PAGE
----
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There are approximately 298,000 miles of onshore natural gas transmission pipelines in the United States. Since 2004, the operators of these pipelines have been required by the Pipeline and Hazardous Materials Safety Administration (PHMSA) to develop and implement integrity management (IM) programs to ensure the integrity of their pipelines in populated areas (defined as high consequence areas [HCAs]) to reduce the risk of injuries and property damage from pipeline failures. An operator’s IM program is a management system designed and implemented by pipeline operators to ensure their pipeline system is safe and reliable. An IM program consists of multiple components, including procedures and processes for identifying HCAs, determining likely threats to the pipeline within the HCA, evaluating the physical integrity of the pipe within the HCA, and repairing or remediating any pipeline defects found. These procedures and processes are complex and interconnected. Effective implementation of an IM program relies on continual evaluation and data integration. The IM program is an ongoing program that is periodically inspected by PHMSA and/or state regulatory agencies to ensure compliance with regulatory requirements.
TO THE PIPELINE AND HAZARDOUS MATERIALS SAFETY ADMINISTRATION: Update guidance for gas transmission pipeline operators and inspectors on critical components of risk assessment approaches. Include (1) methods for setting weighting factors, (2) factors that should be included in consequence of failure calculations, and (3) appropriate risk metrics and methods for aggregating risk along a pipeline.
Original recommendation transmittal letter:
Open - Acceptable Response
Addressee(s) and Addressee Status:
PHMSA (Open - Acceptable Response)
Safety Recommendation History
We note that the three risk-model–oriented research and development projects that you sponsored to partly satisfy this recommendation were recently finished, and final reports for each are available. We also note that your September 2015 risk-modeling workshop addressed how operators can move beyond risk index models to improve investigative and forensic capabilities and enhance stakeholder engagement, and you established a risk-modeling work group, including industry and other stakeholders, which addressed perceived shortcomings in certain risk models. Finally, we understand that the guidance you are developing on critical components of risk assessment management was delayed because it requires extensive coordination with industry and other stakeholders. Pending completion and issuance of this guidance, Safety Recommendation P-15-13 remains classified OPEN--ACCEPTABLE RESPONSE.
-From Howard R. Elliott, Administrator: PHMSA is drafting risk modeling guidance that will address this recommendation. To develop the guidance, PHMSA held a risk modeling workshop and established a working group, described in our response to Recommendation P-15-10. The group has held meetings since late 2015 to develop and discuss guidance for operators on risk models, including the evaluation of interactive threats, which will be finalized by PHMSA and communicated to stakeholders. Due to extensive coordination, PHMSA now expects to publish guidance by April 30, 2018. PHMSA may host a webinar regarding the guidance following its publication. All meeting minutes and meeting presentations are available at https://primis.phmsa.dot.gov/rmwg/index.htm. PHMSA also addressed this recommendation through its Research and Development (R&D) initiatives. On September 30, 2015, PHMSA awarded three risk-oriented R&D projects that will inform, as appropriate, the risk modeling guidance. The projects covered areas such as: (1) reviewing candidate models from inside/outside pipeline industry based on their suitability to pipelines and the models' operational, regulatory and business realities, including usage of decision theory to optimize risk; (2) approaches for preventing catastrophic events; and (3)risk tolerance: • Approaches for Preventing Catastrophic Events (http://primis.phmsa.dot.gov/matrix/PrjHome.rdm ?prj=63 8) • White Paper on Risk Tolerance (http://primis.phmsa.dot.gov/matrix/PrjHome.rdm?prj=639) • Critical Review of Candidate Pipeline Risk Models (http://primis.phmsa.dot.gov/matrix/PrjHome.rdm?prj=656). All three projects are now complete and Final Reports are publicly posted to the links above.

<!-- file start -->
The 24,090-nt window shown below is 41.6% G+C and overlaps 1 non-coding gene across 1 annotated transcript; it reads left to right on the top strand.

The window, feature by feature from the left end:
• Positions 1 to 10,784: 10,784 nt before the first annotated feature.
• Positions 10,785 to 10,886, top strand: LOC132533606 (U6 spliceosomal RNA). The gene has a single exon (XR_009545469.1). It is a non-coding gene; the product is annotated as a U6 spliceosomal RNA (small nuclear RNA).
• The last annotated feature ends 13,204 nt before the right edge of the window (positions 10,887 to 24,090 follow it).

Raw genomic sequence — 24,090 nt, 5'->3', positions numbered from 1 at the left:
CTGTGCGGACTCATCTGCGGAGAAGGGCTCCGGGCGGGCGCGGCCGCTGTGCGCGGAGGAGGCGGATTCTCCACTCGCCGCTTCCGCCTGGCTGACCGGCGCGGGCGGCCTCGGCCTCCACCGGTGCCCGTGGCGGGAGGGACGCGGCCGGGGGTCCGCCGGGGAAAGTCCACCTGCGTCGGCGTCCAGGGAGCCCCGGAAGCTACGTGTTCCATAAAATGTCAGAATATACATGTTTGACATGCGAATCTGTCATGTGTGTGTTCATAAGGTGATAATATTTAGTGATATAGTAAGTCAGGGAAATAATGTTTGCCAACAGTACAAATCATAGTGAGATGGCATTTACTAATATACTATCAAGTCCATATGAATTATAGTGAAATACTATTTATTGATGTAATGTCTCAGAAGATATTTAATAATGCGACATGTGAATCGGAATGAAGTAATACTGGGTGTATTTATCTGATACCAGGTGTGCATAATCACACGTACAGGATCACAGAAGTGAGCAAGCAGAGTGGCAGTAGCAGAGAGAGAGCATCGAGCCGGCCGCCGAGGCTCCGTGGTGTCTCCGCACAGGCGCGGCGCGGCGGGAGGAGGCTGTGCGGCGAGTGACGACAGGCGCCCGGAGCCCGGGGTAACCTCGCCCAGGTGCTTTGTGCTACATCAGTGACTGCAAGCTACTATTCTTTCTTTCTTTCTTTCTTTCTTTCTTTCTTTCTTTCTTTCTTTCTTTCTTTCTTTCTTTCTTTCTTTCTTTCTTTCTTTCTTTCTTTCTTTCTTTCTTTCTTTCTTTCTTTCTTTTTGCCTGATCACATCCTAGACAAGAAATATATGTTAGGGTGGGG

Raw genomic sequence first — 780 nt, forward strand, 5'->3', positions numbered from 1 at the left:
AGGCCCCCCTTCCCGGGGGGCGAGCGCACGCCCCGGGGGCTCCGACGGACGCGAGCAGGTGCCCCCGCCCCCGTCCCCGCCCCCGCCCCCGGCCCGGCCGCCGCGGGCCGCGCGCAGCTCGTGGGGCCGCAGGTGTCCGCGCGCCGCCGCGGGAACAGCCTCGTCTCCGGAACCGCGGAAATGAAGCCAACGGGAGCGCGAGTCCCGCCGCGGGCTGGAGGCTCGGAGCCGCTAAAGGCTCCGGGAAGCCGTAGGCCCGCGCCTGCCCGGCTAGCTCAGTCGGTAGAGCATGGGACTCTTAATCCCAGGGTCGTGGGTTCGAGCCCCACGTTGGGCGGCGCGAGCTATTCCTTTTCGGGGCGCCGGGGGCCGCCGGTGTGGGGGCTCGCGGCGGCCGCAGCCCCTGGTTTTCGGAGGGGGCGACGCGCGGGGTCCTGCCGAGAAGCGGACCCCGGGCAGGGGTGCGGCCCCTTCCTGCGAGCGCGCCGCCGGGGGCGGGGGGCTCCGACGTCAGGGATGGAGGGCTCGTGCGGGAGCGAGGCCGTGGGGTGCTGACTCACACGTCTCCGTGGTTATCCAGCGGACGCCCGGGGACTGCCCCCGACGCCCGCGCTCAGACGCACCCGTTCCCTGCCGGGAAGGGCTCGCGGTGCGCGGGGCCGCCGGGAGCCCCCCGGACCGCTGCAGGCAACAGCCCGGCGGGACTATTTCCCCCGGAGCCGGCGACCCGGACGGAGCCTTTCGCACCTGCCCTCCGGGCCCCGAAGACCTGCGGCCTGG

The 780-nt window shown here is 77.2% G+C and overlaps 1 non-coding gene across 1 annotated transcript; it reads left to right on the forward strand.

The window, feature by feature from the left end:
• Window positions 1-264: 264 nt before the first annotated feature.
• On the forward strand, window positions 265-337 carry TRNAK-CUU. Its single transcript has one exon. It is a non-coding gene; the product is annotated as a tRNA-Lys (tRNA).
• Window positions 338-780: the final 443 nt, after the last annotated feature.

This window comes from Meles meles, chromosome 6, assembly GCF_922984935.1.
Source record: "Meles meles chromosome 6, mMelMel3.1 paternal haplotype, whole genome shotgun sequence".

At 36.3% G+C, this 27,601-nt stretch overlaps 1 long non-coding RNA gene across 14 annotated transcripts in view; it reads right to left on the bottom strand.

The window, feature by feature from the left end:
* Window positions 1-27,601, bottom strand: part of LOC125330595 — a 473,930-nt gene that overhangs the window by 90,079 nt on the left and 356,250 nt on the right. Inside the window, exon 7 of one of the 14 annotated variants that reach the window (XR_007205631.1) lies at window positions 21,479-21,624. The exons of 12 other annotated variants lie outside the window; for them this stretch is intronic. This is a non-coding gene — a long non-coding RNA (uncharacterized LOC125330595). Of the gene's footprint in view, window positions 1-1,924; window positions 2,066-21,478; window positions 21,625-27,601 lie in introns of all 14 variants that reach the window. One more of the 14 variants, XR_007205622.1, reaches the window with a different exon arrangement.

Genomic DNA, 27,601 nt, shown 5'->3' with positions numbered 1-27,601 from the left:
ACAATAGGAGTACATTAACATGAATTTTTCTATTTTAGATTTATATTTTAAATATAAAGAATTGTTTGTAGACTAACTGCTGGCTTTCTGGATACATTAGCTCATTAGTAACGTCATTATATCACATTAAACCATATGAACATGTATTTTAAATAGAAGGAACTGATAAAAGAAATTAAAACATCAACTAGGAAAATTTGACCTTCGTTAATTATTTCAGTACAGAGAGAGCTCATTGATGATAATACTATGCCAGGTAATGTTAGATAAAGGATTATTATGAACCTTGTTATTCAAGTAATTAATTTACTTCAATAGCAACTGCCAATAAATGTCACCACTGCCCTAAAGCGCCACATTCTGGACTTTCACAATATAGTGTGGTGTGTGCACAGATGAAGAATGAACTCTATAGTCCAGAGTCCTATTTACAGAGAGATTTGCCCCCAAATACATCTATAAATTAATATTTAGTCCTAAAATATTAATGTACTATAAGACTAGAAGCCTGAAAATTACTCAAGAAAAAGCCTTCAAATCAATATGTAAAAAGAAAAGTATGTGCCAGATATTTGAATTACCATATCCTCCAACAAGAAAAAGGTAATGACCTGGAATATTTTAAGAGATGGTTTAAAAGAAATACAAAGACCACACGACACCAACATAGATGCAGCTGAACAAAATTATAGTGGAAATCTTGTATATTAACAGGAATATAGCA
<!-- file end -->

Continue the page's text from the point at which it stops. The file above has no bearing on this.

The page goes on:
We note that you sponsored research and development work in risk-model-oriented projects, including three in September 2015: Approaches for Preventing Catastrophic Events, White Paper on Risk Tolerance, and Critical Review of Candidate Pipeline Risk Models. We also note that you conducted a risk-modeling workshop in September 2015 to address how operators can move beyond risk index models to improve investigative and forensic capabilities and enhance stakeholder engagement. You established a risk-modeling work group that includes industry and other stakeholders to address perceived shortcomings in the application of certain risk models, and, by the end of July 2017, you will issue guidance on critical components of risk-assessment management. Pending completion of these efforts, Safety Recommendation P-15-13 is classified OPEN—ACCEPTABLE RESPONSE.
-From Marie Therese Dominguez, Administrator: PHMSA sponsors Research & Development (R&D) projects which, among other things, focus on providing near-term solutions that will increase the safety and reliability of the Nation's pipelines. The existing R&D portfolio includes risk model-oriented projects in areas such as: (1) reviewing candidate models from inside/outside pipeline industry based on their suitability to pipelines and the models' operational, regulatory and business realities, including usage of decision theory to optimize risk; (2) approaches for preventing catastrophic events; and (3) risk tolerance. We awarded three projects on September 30,2015: Approaches for Preventing Catastrophic Events (http://prirnis.phmsa.dot.gov/matrix/PrjHome.rdm?prj=638); White Paper on Risk Tolerance (http://primis.phmsa.dot.gov/matrix/PrjHome.rdm?prj=639); and Critical Review of Candidate Pipeline Risk Models (http://primis.phmsa.dot.gov/matrix/PrjHome.rdm?prj=656). Insights and lessons learned from these projects will inform, as appropriate, the revision of PHMSA's guidance on risk assessment approaches. On September 9-10, 2015, PHMSA held a risk modeling workshop to address how operators can move beyond risk index models where needed to improve investigative and forensic capabilities, and to enhance stakeholder engagement. After the workshop, PHMSA established a risk modeling work group that includes industry and other stakeholders, to address perceived shortcomings in the application of certain risk models. The expected outcome of this work group is guidance on critical components of risk assessment management. This guidance will be communicated to stakeholders through an appropriate mechanism such as an advisory bulletin. PHMSA expects to publish by July 31, 2017.